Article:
How Did People Sacrifice To The Gods In The Past? 2

If you haven’t seen the previous post on this subject, here you go:

In it, I covered the sacrificial traditions of the ancient Greeks, ancient Romans, and ancient Egyptians. In this post, I intend to cover the Punic peoples–Phoenicians, Carthaginians, and what have you.


One of the primary ways to worship is to create offerings and perform sacrifice. Deities throughout history have accepted all kinds of sacrifices.

Some forms of sacrifices are public, performed by the community. But there are also private sacrifices as well that are performed in more of a one on one manner.

This is all information covered in the previous post, but I am reiterating it as a reminder.

First: Who Are The Phoenician Gods?

The Phoenician gods existed all over the land of Canaan as part of the Canaanite religions. They had quite a number of deities, but at the top was the god El and the goddess Asherah.

The exact cosmology is rather unknown, because the earliest texts we have managed to find–which come from the city of Ugarit–have revealed any cosmology. We have some ideas, but they come from reconstructions made by Philo of Byblos–after Greeks and Romans had influenced the area heavily.

According to Philo, he received three texts from his predecessor–a Phoenician author named Sanchuniathon who lived in ancient Beirut–which detailed a pantheon called ‘Children of El’ which is supposed to be what the people of Ugarit believed. This pantheon showed the creator to be a deity named Elion who fathered all divinities and was married to the city Beirut.

This idea of a deity being married to a city is something common across Canaan. The god Melqart is married to the city of Tyre, the god Chemosh is married to the city of Moab, YHWH is married to the city of Jerusalem, and even in Carthage–Baal Hammon is married to the city of Carthage.

Carthage was an empire in the western Mediterranean created by the Phoenicians that became independent of them and eventually came to dominate the Mediterranean Sea until they were beaten and conquered by the Romans. Carthage inherited the culture, language, and religion of the Phoenicians but also added their own twists to it such as their own deities.

Tunisia: Ancient Punic Site of Kerkouane on the Mediterranean, a UNESCO World Heritage Site.
Pictured is an ancient site where Carthaginians were, in Tunisia.

What Was Sacrificed To Canaan’s Gods?

The Canaanites built shrines for sacrifices, and usually they would make figurines of the deities being represented at those shrines. This gives us some ideas of what the Canaanites thought their deities appeared as and many of these shrines were put in specific places such as on hilltops or in clearings surrounded by trees.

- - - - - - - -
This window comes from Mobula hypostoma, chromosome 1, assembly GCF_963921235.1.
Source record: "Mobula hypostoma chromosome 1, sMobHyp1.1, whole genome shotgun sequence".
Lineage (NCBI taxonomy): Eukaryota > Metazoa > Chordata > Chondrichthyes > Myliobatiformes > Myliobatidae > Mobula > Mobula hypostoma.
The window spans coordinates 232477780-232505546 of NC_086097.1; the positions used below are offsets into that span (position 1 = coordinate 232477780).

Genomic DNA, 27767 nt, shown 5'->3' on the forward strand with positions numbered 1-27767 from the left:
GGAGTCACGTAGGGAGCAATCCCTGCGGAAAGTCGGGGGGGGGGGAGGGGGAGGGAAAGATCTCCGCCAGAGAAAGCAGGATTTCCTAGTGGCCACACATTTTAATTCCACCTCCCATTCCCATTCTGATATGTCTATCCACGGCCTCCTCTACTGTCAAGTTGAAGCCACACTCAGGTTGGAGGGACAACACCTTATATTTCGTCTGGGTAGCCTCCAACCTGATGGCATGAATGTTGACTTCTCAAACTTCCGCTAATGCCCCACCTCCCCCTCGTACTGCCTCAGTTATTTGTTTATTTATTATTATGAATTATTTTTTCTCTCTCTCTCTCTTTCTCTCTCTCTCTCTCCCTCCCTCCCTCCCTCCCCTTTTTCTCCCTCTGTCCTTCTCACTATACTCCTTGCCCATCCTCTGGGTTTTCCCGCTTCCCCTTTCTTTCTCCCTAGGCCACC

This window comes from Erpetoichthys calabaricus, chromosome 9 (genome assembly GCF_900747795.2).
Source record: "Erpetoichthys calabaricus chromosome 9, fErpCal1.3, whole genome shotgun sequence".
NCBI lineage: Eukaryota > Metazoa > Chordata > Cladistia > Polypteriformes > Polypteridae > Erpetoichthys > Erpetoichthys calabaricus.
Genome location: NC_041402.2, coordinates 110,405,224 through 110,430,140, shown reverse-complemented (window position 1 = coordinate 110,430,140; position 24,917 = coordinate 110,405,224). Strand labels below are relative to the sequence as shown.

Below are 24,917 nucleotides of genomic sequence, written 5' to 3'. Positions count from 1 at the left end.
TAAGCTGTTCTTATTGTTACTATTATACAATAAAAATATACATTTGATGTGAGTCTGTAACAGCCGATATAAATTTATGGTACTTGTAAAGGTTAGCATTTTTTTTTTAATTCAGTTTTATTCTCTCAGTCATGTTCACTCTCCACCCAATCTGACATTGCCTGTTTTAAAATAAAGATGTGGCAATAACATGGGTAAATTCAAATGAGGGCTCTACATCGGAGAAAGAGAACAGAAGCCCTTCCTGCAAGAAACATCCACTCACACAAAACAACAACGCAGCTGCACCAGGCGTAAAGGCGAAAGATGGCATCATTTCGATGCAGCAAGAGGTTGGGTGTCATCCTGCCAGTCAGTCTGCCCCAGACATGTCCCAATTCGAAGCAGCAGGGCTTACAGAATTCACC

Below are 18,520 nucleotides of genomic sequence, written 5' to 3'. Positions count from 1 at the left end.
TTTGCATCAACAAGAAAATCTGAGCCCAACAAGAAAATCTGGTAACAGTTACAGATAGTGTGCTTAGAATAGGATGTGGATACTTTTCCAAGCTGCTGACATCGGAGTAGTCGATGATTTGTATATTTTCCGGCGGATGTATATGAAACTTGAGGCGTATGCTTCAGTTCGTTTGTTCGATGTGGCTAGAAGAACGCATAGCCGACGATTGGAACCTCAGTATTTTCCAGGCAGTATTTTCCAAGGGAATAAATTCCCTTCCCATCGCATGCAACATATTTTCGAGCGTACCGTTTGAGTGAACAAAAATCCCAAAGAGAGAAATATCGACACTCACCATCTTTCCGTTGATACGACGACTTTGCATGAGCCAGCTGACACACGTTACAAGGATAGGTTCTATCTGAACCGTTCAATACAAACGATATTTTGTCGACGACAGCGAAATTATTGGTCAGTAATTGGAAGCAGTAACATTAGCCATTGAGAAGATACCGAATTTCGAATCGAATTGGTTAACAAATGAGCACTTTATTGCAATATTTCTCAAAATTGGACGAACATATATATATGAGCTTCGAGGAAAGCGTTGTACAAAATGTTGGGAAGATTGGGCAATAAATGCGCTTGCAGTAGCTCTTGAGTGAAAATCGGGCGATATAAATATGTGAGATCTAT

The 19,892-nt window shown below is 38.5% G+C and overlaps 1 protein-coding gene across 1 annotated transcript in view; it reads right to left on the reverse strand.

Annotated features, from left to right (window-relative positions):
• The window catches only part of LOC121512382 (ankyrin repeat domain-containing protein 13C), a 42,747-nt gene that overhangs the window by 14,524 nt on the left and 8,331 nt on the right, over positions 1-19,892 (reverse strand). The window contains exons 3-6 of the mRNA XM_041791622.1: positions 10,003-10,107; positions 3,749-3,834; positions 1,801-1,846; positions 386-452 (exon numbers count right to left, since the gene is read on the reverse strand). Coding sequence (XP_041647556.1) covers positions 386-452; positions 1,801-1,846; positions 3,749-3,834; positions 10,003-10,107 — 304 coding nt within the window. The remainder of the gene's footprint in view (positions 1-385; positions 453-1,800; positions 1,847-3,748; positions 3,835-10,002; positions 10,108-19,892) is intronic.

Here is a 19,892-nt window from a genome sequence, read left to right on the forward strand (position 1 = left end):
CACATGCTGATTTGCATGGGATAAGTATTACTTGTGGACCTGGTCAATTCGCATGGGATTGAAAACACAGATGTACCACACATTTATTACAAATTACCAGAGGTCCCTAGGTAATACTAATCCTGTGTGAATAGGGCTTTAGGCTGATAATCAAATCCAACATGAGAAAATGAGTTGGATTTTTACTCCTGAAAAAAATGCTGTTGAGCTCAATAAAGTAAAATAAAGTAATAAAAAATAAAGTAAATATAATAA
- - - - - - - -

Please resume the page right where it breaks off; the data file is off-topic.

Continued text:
At these shrines, archaeological work has been able to determine that for roughly around 5,000 years, sacrifices of animals such as donkeys, sheep, and goats were commonplace. However, sacrifices of donkeys became the most frequent after the Bronze Age.

In addition to being sacrificed at the shrines, it appears that the ancient Canaanites also sacrificed animals in other ways to obtain divine favor. Excavation under some old homes in the region have found entire donkeys buried beneath the foundation of the house and it is believed that this was a method of sacrifice that was performed onto new buildings in order to give benefits to the new place.

Unavoidable when speaking about the Phoenicians and the Canaanites is the question of human sacrifice, and especially the question of child sacrifice. It is true that human sacrifice most likely occurred among the Phoenicians and the Carthaginians, though we do not have great documentation of it.

However, the human sacrifice allegations and the child sacrifice allegations all come from sources that are neighbors–and sometimes enemies–of the Punic civilizations. The Hebrews who tried to monolatrously oppose worship of the Canaanite deities and the Romans who were the rivals and destroyers of Carthage do not seem to be the greatest sources to take complete advice from on what these ancient peoples believed.

The issue is, they are all that we really have. Texts from the people themselves do not mention any such types of sacrifices, but there are also just not nearly enough texts from the Phoenicians or Carthaginians to begin with to compare at full length.

At most, what we can do now on this matter is pure speculation. Supposed evidence at one time came from the findings of an ancient cemetery in Carthage that was full of the remains of children, however, the archaeological findings suggest these are all children who specifically died stillborn.

Another challenge has come from the finding of cremation in Carthage, particularly cremated children, but it appears the Carthaginians used cremation on those who died of sickness and this was applied to all–not just to children.

The prevalence of mentions to human sacrifice throughout Roman, Greek, and Israelite texts does give the impression that something probably had to have happened, but there just isn’t enough evidence to really support the claims. Please do not go sacrificing any children to Baal, just sacrifice a donkey or a goat.

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